Let me say this first: I don’t particularly like fan fiction. I appreciate that it can be a terrific way for up-and-coming authors to develop their storytelling chops without dealing with the in-depth processes of characterization or worldbuilding; however, the writing is often lazy and uninspired, relying on tropes, clichés, and an nascent use of adjectives to “enhance” the prose.
Stephenie Meyer has made a career out of lazy prose. Her writing, while decent (at best) on the narrative side, lacks any other element that should have helped her rise out of the quagmire that so often is young adult fiction. Instead of using fanfic-inspired conventions and mechanics to springboard into a real writing career, Stephenie Meyer embraces the hackneyed elements instead of ever moving past them.
Stephen King said it best in his interview with USA Weekend in February:
Both Rowling and Meyer, they’re speaking directly to young people. [. . .] The real difference is that Jo Rowling is a terrific writer and Stephenie Meyer can’t write worth a darn. She’s not very good.”
And whether or not you agree with him, you have to admit that if there’s one thing Stephen King knows, it’s how to write a story. Not everyone may like or appreciate it, but the man knows how to put words on the page. So him calling out Meyer’s prose itself (not saying a thing about her story or anything else) speaks volumes.
Mary Sue…Bella Who?
My wife recently told me about a fanfic staple called a “Mary Sue,” which is where the insecure author projects everything he/she wants to be into a single, perfect protagonist. *cough* Bella Swan.
But wait! Bella is far from perfect! She is clumsy, which puts her in danger every time she walks out of the house. And she’s pale! Even though she’s from Arizona. O M G.
Seriously, Meyer, those aren’t character flaws. They’re traits, and they’re not even negative ones. She’s pale and she’s clumsy; she doesn’t have two heads and chronic scabies. Now those are character flaws.
Even though she is stricken by these very terrible maladies, everyone still fawns over her when she moves to Forks. So guess what? Even though Bella’s insecure, first person narrative tells us how much she loathes herself, I don’t buy it. She’s too normal for those “flaws” to be debilitating, putting her right in the shoes of a Mary Sue, which most adequate and/or talented writers would have been able to characterize past.
Sounds Like Failure.
And then there’s Meyer’s playlists. If nothing else that screams that Meyer’s works are glorified fanfiction, these do. For some reason, this really bugs me. It just screams amateur to me, and more than that, it shows a glaring lack of substance in her prose.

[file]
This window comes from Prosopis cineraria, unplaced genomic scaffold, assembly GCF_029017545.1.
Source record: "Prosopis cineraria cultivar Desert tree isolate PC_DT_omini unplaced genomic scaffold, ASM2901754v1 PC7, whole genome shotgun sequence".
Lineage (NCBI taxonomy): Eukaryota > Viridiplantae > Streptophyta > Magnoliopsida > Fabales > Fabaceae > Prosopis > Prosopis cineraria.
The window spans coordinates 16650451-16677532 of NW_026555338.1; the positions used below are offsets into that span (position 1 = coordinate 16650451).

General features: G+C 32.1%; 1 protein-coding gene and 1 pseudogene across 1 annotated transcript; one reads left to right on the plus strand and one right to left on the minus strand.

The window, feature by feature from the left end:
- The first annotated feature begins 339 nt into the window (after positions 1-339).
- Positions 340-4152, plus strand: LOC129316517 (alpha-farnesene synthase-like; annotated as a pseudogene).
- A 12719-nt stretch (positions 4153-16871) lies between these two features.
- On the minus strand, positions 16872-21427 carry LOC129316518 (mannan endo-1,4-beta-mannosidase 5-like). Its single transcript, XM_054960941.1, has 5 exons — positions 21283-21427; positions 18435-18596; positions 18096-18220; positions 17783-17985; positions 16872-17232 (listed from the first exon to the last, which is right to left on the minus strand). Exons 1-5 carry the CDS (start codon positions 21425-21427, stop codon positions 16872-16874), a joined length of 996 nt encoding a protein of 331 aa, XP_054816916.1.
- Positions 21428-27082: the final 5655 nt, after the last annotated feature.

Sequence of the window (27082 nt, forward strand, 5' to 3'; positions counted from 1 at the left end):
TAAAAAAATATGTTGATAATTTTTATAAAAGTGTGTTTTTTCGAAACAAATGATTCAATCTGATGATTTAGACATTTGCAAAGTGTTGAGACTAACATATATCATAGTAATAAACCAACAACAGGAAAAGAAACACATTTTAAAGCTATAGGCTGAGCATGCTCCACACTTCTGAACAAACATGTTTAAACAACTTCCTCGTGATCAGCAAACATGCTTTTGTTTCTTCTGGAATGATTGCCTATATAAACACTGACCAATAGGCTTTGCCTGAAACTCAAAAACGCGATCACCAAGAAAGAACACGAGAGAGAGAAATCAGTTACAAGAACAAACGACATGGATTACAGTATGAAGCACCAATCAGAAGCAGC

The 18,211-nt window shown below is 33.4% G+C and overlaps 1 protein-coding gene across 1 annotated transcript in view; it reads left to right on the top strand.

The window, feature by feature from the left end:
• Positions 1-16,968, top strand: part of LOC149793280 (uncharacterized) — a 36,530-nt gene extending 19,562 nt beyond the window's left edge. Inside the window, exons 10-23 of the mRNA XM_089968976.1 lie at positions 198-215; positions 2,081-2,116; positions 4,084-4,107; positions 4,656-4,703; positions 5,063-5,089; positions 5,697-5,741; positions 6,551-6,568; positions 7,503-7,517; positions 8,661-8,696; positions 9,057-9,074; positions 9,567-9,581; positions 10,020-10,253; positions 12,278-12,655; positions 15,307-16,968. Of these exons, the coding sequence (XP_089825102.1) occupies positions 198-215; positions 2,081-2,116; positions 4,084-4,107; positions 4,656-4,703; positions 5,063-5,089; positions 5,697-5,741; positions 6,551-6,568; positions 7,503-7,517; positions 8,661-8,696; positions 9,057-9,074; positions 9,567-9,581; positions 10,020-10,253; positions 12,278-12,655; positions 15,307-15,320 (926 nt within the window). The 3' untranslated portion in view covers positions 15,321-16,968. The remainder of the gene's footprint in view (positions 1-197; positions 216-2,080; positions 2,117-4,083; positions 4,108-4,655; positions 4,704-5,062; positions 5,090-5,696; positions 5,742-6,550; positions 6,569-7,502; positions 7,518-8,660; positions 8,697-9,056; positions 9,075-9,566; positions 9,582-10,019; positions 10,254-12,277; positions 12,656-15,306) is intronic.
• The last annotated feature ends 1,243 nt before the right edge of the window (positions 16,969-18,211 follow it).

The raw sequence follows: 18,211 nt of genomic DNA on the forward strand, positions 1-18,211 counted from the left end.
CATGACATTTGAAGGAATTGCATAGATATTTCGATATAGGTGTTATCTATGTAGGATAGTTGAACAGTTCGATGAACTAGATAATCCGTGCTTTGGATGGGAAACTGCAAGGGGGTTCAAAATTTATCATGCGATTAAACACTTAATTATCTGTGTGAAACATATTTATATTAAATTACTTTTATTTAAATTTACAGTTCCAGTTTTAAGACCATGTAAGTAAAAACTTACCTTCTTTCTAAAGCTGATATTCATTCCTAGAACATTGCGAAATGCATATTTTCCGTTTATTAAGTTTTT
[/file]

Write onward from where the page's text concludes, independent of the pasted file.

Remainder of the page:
In a movie, I understand and appreciate the need for a musical score. It sets the tone and the mood because the half of the movie-going experience is auditory. In a novel, however, using an external medium to set the tone and atmosphere is a cop out, plain and simple. It shows a lack of talent in the writer that she cannot utilize language effectively enough to get her point across. If she wants it to be an upbeat and exciting scene, why should I have to listen to Linkin Park, Muse, Evanescence, and Matchbox 20 (I’m serious) to have that atmosphere conveyed? Should the actual words on the page not do that?
Which gets me back to the fanfic elements of Twilight. I can accept this kind of writing flaw in fan fiction authors. They are amateurs who are honing their skills. A playlist to set the mood is just the kind of thing a newbie would be expected to utilize and eventually work past.
Unfortunately, Stephenie Meyer was picked up by a major publishing house and still retains (and flaunts) this holdover from her pre-professional days. All 6 of her books (including The Host and the supposedly leaked Midnight Sun) have playlists cited on her official site. Instead of learning to write well and eventually write without training wheels, she panders to the unwashed masses and puts out this mess.
We Get It Already!
Meyer has. Obviously.
And because the internet is full of commentary on her love of synonyms, I’ll keep my comments short and to the point: we get that he’s pretty. She never shows us that he’s pretty by using strong writing; she tells us by making use of as many synonyms as possible. She thinks it makes her writing more interesting, when in fact it is weak. “Show, don’t tell” might be the first rule of writing I was told to watch for—in order to avoid it. I’m honestly astounded that her publishers let her get away with this.
What what astounds me most is that the public willingly accepts such drivel as an example of quality writing.
The Twilight Saga. A saga? Really?
What is the best way a limited writer can make a lackluster story seem more important than it really is? Not to be so mundane as to call it a series. Call it a saga, a word that is defined as being a lengthy story including heroic events and legendary characters.
Does that sound like Twilight? No, it does not to me, either. The only two modern franchises in my mind worthy of the title “saga” are Star Wars and The Lord of the Rings. The difference? SW and LotR are genre creating monoliths, while Twilight is a fly-by-night franchise about sparkling vampires.
Seriously, call it a series. Call it what it is. I get irritated when I see books called “the Chronicles of So-and-So” or even “The Blahblahblah Cycle.” Stop with the pretentious synonyms (wait, is that a pattern I see, Meyer?) and just call it what it is. A series. Don’t get cute. Don’t get pompous. And stop trying to sound literary. We all know you’re not.
As it stands, though, Meyer’s success strikes me not as a rags-to-riches writer who made it, but an insult to all of those legitimate writers honing their craft through fanfic. They try to get better at what they do and aspire to better. Meyer stagnates in mediocrity and profits from it.